The Grand Honors of Freemasonry are those peculiar acts and gestures by which the Craft have always been accustomed to express their homage, their joy, or their grief on memorable occasions. In the Symbolic Degrees of the American Rite, they are of two kinds, the private and public, which are used on different occasions and for different purposes.
The Private Grand Honors of Freemasonry are performed in a manner known only to Master Masons, since they can only be used in a Master's Lodge. They are practiced by the Craft only on four occasions; when a Masonic Hall is to be consecrated, a new Lodge to be constituted, a Master Elect to be installed, or a Grand Master, or his Deputy, to be received on an official visitation to a Lodge. They are used at all these ceremonies as tokens of congratulation and homage. And as they can only be given by Master Masons, it is evident that every consecration of a hall, or constitution of a new Lodge, every installation of a Worshipful Master, and every reception of a Grand Master, must be done in the Third Degree. It is also evident, from what has been said, that the mode and manner of giving the private Grand Honors can only be personally communicated to Master Masons. They Ere among the aporrheta-- the things forbidden to be divulged.
The Public Grand Honors, as their name imports, do not partake of this secret character. They are given on all public occasions, in the presence of the profane as well as the initiated. They are used at the laying of corner-stones of public buildings, or in other services in which the ministrations of the Fraternity are required, and especially in funerals. They are given in the following manner: Both arms are crossed on the breast, the left uppermost, and the open palms of the hands sharply striking the shoulders; they are then raised above the head, the palms striking each other, and then made to fall smartly upon the thighs. This is repeated three times, and as there are three blows given each time, namely, on the breast, on the palms of the hands, and on the thigh making nine concussions in all, the Grand Honors are technically said to be given "by three times three." On the occasion of funerals, each one of these honors is accompanied by the words, The will of God is accomplished; so mote it be, audibly pronounced by the Brethren.
These Grand Honors of Freemasonry have undoubtedly a classical origin, and are but an imitation of the plaudits and acclamations practiced by the ancient Greeks and Romans in their theaters, their senates, and their public games. There is abundant evidence in the writings of the ancients, that in the days of the empire, the Romans had circumscribed the mode of doing homage to their emperors and great men when they made their appearance in public, and of expressing their approbation of actors at the theater, within as explicit rules and regulations as those that govern the system of giving the Grand Honors in Freemasonry. This was not the case in the earlier ages of Rome, for Ovid, speaking of the Sabines, says that when they applauded, they did so without any rules of art, In medio plausu, plausus tunc arte carebat.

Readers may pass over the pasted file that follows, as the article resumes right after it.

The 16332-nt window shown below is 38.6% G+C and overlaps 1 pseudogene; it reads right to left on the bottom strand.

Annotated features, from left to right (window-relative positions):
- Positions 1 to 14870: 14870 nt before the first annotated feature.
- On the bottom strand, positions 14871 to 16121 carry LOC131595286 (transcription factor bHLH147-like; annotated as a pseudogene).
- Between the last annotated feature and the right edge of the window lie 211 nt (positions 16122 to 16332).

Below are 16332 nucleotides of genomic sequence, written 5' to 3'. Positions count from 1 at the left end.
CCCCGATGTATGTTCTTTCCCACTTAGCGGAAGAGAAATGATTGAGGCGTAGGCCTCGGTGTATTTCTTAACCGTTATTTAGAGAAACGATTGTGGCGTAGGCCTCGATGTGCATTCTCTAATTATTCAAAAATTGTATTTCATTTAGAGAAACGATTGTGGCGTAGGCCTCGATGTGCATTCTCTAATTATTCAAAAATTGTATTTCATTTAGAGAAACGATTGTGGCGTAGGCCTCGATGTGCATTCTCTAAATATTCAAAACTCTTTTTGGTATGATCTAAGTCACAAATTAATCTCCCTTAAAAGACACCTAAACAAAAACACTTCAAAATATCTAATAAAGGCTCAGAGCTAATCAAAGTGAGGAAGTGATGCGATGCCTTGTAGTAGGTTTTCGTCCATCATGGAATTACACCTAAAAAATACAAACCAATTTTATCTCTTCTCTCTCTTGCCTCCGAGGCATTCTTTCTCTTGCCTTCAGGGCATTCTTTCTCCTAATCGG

Propertius speaks, at a later day, of the ignorance of the country people, who, at the theaters, destroyed the general harmony by their awkward attempts to join in the modulated applause of the more skillful citizens.
The ancient Romans had carried their science on this subject to such an extent as to have divided these honors into three kinds, differing from each other in the mode in which the hands were struck against each other, and in the sound that thence resulted. Suctonius, in his life of Nero (chapter xx), gives the names of these various kinds of applause, which he says were called bombi, imbrices, testoe, and Seneea, in his Quaestionum Naturalium, gives a description of the manner in which they were executed. The bombi, or hums, were produced by striking the palms of the hands together, while they were in a hollow or concave position, and doing this at frequent intervals, but with little force, so as to imitate the humming sound of a swarm of bees. The imbrices, or tiles, were made by briskly striking the flattened and extended palms of the hands against each other, so as to resemble the sound of hail pattering upon the tiles of a roof. The testae, or earthen vases, were executed by striking the palm of the left hand, with the fingers of the right collected into one point. By this blow a sound was elicited which imitated that given out by an earthen vase when struck by a stick.
The Romans, and other ancient nations, having invested this system of applauding with all the accuracy of a science, used it in its various forms, not only for the purpose of testifying their approbation of actors in the theater, but also bestowed it, as a mark of respect or a token of adulation, on their e:nperors, and other great men, on the occasion of their making their appearance in public. Huzzas and cheers have, in this latter case, been generally adopted by the moderns, while the manual applause is only appropriated to successful public speakers and declaimers.
The Freemasons, however, have altogether preserved the ancient custom of applause, guarding and regulating its use by as strict, though different rules as did the Romans; and thus showing, as another evidence of the antiquity of their Institution, that the Grand Honors of Freemasonry are legitimately derived from the plausus, or applaudings, practice I by the ancients on public occasions. In the advanced Decrees, and in other Rites, the Grand Honors are different from those of Ancient Craft Freemasonry in the American Rite as, indeed, are those of England from those of the United States.
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